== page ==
2. Reconsider your opposition to, and lobby for, medical marijuana. Sixteen states and the District of Columbia have enacted medical marijuana laws. Most of these laws tightly regulate and control both the conditions for which medical marijuana can be recommended and the system for distributing it to qualified patients. A. 7347 and S. 2774 would allow qualified patients, who have been certified to have a serious condition by a medical practitioner, to possess up to 2.5 ounces of marijuana. Unfortunately, the Senate bill has no traction due to the lack of a Republican sponsor. Some lobbying from your Albany office would go a long way in changing Albany’s inability to pass medical marijuana legislation, especially now that Gov. Cuomo has indicated a new open mindedness to the issue.

  3. Support Congressional bill H.R. 2306, the “Ending Federal Marijuana Prohibition Act of 2011.” In the spirit of the 21stAmendment, which repealed Prohibition, H.R. 2306 would end federal penalties for the production, distribution, and possession of marijuana, leaving New York and other states free to regulate and control (or continue to prohibit) marijuana as they see fit. The federal government’s role would be limited to preventing importation of marijuana into states that continue to ban it. In one fell swoop, H.R. 2306 would end the uncertainty that has plagued states trying to permit medical marijuana dispensaries (such as New Jersey and Rhode Island), as well as states considering broader taxation, regulation and control of marijuana (such California, Colorado, Oregon and Washington state) by setting states free to chart their own marijuana policy. There would be no more need to guess at the implications and ramifications of the federal government’s prosecution policies as outlined by the U.S. Department of Justice in the “Ogden Memo” of 2009 or the “Cole Memo,” which was released on June 30, 2011. These memos raise more questions than answers about what the federal government will and won’t permit states to do when it comes to medical marijuana. Even more importantly, there would be no more raids in those states that have enacted medical marijuana (which have been running higher under Obama than under Bush II) as the federal government would no longer be making decisions about what local medical marijuana users and caregivers “. . . are in clear and unambiguous compliance with existing state laws providing for the medical use of marijuana” (quoting the Ogden Memo).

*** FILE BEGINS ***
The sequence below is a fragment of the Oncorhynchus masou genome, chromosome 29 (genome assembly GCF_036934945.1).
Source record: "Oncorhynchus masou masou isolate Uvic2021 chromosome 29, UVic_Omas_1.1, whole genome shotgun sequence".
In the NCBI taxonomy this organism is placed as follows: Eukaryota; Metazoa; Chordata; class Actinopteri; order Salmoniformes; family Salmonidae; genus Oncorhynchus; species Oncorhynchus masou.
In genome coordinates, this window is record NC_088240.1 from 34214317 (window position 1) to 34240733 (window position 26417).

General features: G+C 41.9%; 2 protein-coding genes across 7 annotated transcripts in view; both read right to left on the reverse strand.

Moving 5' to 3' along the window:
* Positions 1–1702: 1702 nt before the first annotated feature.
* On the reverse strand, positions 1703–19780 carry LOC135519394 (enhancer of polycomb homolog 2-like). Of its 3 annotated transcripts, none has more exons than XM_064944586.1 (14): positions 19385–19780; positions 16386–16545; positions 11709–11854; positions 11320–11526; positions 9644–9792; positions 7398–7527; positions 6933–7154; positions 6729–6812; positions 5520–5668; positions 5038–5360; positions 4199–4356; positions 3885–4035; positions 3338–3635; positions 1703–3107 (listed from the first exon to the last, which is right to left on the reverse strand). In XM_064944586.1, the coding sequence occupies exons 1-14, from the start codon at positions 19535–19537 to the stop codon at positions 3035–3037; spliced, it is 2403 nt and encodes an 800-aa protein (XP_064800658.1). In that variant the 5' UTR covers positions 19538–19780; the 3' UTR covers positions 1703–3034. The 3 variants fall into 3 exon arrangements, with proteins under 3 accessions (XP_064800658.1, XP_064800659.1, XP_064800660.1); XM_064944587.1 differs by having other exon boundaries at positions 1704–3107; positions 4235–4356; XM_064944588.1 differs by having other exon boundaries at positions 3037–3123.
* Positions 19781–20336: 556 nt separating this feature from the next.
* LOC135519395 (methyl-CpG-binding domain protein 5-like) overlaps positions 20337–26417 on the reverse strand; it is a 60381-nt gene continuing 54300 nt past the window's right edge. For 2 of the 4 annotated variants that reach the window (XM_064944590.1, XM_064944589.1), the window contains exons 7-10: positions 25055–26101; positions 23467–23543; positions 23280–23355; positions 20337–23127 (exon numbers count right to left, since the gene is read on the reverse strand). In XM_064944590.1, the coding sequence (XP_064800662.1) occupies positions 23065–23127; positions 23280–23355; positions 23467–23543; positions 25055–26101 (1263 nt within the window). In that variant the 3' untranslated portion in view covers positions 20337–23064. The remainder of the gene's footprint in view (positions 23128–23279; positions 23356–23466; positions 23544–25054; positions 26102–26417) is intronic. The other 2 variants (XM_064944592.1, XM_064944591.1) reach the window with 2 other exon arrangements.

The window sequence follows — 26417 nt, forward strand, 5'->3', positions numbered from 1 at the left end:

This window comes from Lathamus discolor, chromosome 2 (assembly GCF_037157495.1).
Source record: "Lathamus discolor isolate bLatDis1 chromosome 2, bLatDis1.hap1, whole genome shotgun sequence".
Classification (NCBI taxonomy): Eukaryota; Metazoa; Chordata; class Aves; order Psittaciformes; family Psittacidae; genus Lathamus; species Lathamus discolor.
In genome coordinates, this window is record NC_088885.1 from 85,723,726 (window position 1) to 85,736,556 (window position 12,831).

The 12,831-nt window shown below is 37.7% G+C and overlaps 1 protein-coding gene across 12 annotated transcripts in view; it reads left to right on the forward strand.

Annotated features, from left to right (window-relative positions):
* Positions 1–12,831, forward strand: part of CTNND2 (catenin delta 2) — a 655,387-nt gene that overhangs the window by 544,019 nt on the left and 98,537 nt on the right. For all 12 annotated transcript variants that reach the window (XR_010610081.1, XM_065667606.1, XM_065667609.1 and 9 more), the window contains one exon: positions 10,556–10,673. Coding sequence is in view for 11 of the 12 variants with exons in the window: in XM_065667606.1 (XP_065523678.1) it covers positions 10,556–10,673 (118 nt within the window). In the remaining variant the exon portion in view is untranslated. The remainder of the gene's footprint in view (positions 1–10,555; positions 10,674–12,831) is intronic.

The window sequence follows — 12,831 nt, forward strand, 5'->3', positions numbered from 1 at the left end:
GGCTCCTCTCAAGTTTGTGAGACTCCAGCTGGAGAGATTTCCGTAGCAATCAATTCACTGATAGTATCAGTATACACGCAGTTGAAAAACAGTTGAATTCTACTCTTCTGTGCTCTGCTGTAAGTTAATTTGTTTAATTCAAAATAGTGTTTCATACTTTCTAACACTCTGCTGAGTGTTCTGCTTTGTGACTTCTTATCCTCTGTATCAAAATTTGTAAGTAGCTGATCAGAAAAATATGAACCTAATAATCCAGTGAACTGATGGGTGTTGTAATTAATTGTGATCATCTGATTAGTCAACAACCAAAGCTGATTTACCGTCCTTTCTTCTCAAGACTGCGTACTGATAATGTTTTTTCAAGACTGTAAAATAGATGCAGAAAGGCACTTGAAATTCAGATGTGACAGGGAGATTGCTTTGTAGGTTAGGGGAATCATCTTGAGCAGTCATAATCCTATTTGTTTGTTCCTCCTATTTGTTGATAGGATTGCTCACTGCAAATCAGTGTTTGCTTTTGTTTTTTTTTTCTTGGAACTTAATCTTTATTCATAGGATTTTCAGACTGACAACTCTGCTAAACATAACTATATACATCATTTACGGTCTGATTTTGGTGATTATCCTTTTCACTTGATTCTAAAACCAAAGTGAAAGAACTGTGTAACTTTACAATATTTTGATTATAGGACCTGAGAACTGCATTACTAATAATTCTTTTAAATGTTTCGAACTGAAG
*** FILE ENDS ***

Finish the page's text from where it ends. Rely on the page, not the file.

In 1939, Mayor Fiorello LaGuardia, in reaction to the 1937 Marijuana Tax Act that prohibited marijuana under federal law, commissioned the New York Academy of Medicine to study marijuana use in New York City. Released in 1944, the report concluded that:

  1. The practice of smoking marijuana does not lead to addiction in the medical sense of the word.

  2. The use of marijuana does not lead to morphine or heroin or cocaine addiction and no effort is made to create a market for these narcotics by stimulating the practice of marijuana smoking.

  3. Marijuana is not the determining factor in the commission of major crimes.

  4. The publicity concerning the catastrophic effects of marijuana smoking in New York City is unfounded.

Unfortunately, 67 years later, the federal government still fails to acknowledge these scientific findings and instead continues to mislead the American people about marijuana. As a politician, you’ve aspired to national leadership. You seriously considered an independent run for President in 2008, and you work across jurisdictions and party lines to forge consensuses on issues like gun control and climate change. Although there are a few Democrats (i.e. Reps. Barney Frank, Jared Polis, Steve Cohen, John Conyers and Barbara Lee) and Republicans (i.e. Rep. Ron Paul and Gov. Gary Johnson, both candidates for the Republican presidential nomination) who openly dissent from marijuana prohibition, this issue cries out for bold, independent action from leaders like you. Can you reconsider your past statements and policies and follow in the path of your predecessor Mayor Fiorello LaGuardia? Quo vadis on cannabis, Mayor Bloomberg?